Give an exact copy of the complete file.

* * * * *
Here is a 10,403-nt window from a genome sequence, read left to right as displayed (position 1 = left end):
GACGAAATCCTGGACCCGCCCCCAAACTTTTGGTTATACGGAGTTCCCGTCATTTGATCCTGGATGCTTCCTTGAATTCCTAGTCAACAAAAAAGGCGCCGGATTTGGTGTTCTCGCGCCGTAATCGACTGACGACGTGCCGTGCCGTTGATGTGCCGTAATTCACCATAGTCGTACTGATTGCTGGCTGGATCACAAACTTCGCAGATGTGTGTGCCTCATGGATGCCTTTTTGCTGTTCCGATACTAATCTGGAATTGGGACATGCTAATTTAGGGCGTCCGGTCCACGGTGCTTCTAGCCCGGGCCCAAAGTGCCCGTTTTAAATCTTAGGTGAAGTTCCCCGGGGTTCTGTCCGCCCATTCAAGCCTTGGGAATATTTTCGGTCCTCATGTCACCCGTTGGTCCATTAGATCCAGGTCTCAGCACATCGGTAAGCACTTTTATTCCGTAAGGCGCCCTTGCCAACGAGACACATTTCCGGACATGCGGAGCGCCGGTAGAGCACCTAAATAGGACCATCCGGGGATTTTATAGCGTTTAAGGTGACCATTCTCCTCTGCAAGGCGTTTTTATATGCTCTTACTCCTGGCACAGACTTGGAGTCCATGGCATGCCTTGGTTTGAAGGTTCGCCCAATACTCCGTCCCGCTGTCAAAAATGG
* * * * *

Here is a 10,403-nt window from a genome sequence, read left to right as displayed (position 1 = left end):
GACGAAATCCTGGACCCGCCCCCAAACTTTTGGTTATACGGAGTTCCCGTCATTTGATCCTGGATGCTTCCTTGAATTCCTAGTCAACAAAAAAGGCGCCGGATTTGGTGTTCTCGCGCCGTAATCGACTGACGACGTGCCGTGCCGTTGATGTGCCGTAATTCACCATAGTCGTACTGATTGCTGGCTGGATCACAAACTTCGCAGATGTGTGTGCCTCATGGATGCCTTTTTGCTGTTCCGATACTAATCTGGAATTGGGACATGCTAATTTAGGGCGTCCGGTCCACGGTGCTTCTAGCCCGGGCCCAAAGTGCCCGTTTTAAATCTTAGGTGAAGTTCCCCGGGGTTCTGTCCGCCCATTCAAGCCTTGGGAATATTTTCGGTCCTCATGTCACCCGTTGGTCCATTAGATCCAGGTCTCAGCACATCGGTAAGCACTTTTATTCCGTAAGGCGCCCTTGCCAACGAGACACATTTCCGGACATGCGGAGCGCCGGTAGAGCACCTAAATAGGACCATCCGGGGATTTTATAGCGTTTAAGGTGACCATTCTCCTCTGCAAGGCGTTTTTATATGCTCTTACTCCTGGCACAGACTTGGAGTCCATGGCATGCCTTGGTTTGAAGGTTCGCCCAATACTCCGTCCCGCTGTCAAAAATGG